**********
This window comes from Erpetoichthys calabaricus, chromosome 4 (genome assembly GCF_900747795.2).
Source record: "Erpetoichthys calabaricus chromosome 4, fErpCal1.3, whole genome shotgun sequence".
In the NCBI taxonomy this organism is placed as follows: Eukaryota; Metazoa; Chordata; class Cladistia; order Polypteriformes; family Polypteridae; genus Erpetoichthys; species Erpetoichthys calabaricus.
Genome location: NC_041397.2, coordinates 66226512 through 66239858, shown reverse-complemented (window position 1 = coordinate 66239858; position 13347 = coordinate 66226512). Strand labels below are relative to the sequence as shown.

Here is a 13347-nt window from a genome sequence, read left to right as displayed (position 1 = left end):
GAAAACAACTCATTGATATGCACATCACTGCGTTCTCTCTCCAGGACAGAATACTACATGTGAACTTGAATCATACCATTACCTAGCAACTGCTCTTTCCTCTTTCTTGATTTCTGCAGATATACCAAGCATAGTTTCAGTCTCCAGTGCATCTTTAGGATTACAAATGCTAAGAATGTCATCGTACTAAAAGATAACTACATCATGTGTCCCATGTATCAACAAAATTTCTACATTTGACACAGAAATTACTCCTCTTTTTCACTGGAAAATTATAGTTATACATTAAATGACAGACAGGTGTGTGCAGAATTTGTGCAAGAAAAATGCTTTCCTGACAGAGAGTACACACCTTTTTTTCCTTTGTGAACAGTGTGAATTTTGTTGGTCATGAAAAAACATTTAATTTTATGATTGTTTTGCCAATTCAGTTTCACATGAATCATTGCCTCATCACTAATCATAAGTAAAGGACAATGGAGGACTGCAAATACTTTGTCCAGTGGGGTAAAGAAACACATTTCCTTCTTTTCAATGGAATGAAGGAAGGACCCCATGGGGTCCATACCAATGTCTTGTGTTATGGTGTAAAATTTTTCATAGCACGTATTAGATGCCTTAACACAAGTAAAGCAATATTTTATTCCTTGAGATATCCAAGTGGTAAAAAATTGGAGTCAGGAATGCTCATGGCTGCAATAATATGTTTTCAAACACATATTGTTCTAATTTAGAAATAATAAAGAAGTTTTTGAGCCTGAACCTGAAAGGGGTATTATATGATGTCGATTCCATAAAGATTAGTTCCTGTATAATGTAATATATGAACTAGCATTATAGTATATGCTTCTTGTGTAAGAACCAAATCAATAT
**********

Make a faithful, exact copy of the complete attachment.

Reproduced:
This window comes from Erpetoichthys calabaricus, chromosome 4 (genome assembly GCF_900747795.2).
Source record: "Erpetoichthys calabaricus chromosome 4, fErpCal1.3, whole genome shotgun sequence".
In the NCBI taxonomy this organism is placed as follows: Eukaryota; Metazoa; Chordata; class Cladistia; order Polypteriformes; family Polypteridae; genus Erpetoichthys; species Erpetoichthys calabaricus.
Genome location: NC_041397.2, coordinates 66226512 through 66239858, shown reverse-complemented (window position 1 = coordinate 66239858; position 13347 = coordinate 66226512). Strand labels below are relative to the sequence as shown.

Here is a 13347-nt window from a genome sequence, read left to right as displayed (position 1 = left end):
GAAAACAACTCATTGATATGCACATCACTGCGTTCTCTCTCCAGGACAGAATACTACATGTGAACTTGAATCATACCATTACCTAGCAACTGCTCTTTCCTCTTTCTTGATTTCTGCAGATATACCAAGCATAGTTTCAGTCTCCAGTGCATCTTTAGGATTACAAATGCTAAGAATGTCATCGTACTAAAAGATAACTACATCATGTGTCCCATGTATCAACAAAATTTCTACATTTGACACAGAAATTACTCCTCTTTTTCACTGGAAAATTATAGTTATACATTAAATGACAGACAGGTGTGTGCAGAATTTGTGCAAGAAAAATGCTTTCCTGACAGAGAGTACACACCTTTTTTTCCTTTGTGAACAGTGTGAATTTTGTTGGTCATGAAAAAACATTTAATTTTATGATTGTTTTGCCAATTCAGTTTCACATGAATCATTGCCTCATCACTAATCATAAGTAAAGGACAATGGAGGACTGCAAATACTTTGTCCAGTGGGGTAAAGAAACACATTTCCTTCTTTTCAATGGAATGAAGGAAGGACCCCATGGGGTCCATACCAATGTCTTGTGTTATGGTGTAAAATTTTTCATAGCACGTATTAGATGCCTTAACACAAGTAAAGCAATATTTTATTCCTTGAGATATCCAAGTGGTAAAAAATTGGAGTCAGGAATGCTCATGGCTGCAATAATATGTTTTCAAACACATATTGTTCTAATTTAGAAATAATAAAGAAGTTTTTGAGCCTGAACCTGAAAGGGGTATTATATGATGTCGATTCCATAAAGATTAGTTCCTGTATAATGTAATATATGAACTAGCATTATAGTATATGCTTCTTGTGTAAGAACCAAATCAATAT